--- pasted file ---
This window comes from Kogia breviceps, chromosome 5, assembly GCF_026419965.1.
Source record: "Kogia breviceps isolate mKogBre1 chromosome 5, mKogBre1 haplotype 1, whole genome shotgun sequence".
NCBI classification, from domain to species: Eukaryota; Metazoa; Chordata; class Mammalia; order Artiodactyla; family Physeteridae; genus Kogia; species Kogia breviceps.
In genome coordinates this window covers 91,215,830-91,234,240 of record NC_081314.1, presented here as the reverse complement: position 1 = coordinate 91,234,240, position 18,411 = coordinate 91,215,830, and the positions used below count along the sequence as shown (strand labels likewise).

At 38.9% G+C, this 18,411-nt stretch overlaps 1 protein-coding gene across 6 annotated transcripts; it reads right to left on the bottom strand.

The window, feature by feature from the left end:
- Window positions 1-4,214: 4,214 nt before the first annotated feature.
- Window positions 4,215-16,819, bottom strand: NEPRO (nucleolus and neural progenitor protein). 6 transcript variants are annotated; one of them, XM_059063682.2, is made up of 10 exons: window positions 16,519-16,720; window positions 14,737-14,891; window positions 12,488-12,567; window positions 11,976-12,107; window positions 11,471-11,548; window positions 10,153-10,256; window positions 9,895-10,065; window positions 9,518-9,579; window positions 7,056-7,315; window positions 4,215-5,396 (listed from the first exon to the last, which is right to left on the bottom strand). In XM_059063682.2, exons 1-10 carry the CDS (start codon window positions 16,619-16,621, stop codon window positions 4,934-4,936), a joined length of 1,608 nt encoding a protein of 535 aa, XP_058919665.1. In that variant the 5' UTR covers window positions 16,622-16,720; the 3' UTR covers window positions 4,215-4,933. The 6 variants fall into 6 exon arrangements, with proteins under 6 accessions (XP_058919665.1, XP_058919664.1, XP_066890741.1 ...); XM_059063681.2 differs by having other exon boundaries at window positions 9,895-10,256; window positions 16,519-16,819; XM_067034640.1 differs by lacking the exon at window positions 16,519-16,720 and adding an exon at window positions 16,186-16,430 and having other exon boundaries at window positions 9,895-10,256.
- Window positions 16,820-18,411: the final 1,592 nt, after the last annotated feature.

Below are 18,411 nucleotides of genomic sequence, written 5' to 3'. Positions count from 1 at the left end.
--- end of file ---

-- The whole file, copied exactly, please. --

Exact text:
This window comes from Kogia breviceps, chromosome 5, assembly GCF_026419965.1.
Source record: "Kogia breviceps isolate mKogBre1 chromosome 5, mKogBre1 haplotype 1, whole genome shotgun sequence".
NCBI classification, from domain to species: Eukaryota; Metazoa; Chordata; class Mammalia; order Artiodactyla; family Physeteridae; genus Kogia; species Kogia breviceps.
In genome coordinates this window covers 91,215,830-91,234,240 of record NC_081314.1, presented here as the reverse complement: position 1 = coordinate 91,234,240, position 18,411 = coordinate 91,215,830, and the positions used below count along the sequence as shown (strand labels likewise).

At 38.9% G+C, this 18,411-nt stretch overlaps 1 protein-coding gene across 6 annotated transcripts; it reads right to left on the bottom strand.

The window, feature by feature from the left end:
- Window positions 1-4,214: 4,214 nt before the first annotated feature.
- Window positions 4,215-16,819, bottom strand: NEPRO (nucleolus and neural progenitor protein). 6 transcript variants are annotated; one of them, XM_059063682.2, is made up of 10 exons: window positions 16,519-16,720; window positions 14,737-14,891; window positions 12,488-12,567; window positions 11,976-12,107; window positions 11,471-11,548; window positions 10,153-10,256; window positions 9,895-10,065; window positions 9,518-9,579; window positions 7,056-7,315; window positions 4,215-5,396 (listed from the first exon to the last, which is right to left on the bottom strand). In XM_059063682.2, exons 1-10 carry the CDS (start codon window positions 16,619-16,621, stop codon window positions 4,934-4,936), a joined length of 1,608 nt encoding a protein of 535 aa, XP_058919665.1. In that variant the 5' UTR covers window positions 16,622-16,720; the 3' UTR covers window positions 4,215-4,933. The 6 variants fall into 6 exon arrangements, with proteins under 6 accessions (XP_058919665.1, XP_058919664.1, XP_066890741.1 ...); XM_059063681.2 differs by having other exon boundaries at window positions 9,895-10,256; window positions 16,519-16,819; XM_067034640.1 differs by lacking the exon at window positions 16,519-16,720 and adding an exon at window positions 16,186-16,430 and having other exon boundaries at window positions 9,895-10,256.
- Window positions 16,820-18,411: the final 1,592 nt, after the last annotated feature.

Below are 18,411 nucleotides of genomic sequence, written 5' to 3'. Positions count from 1 at the left end.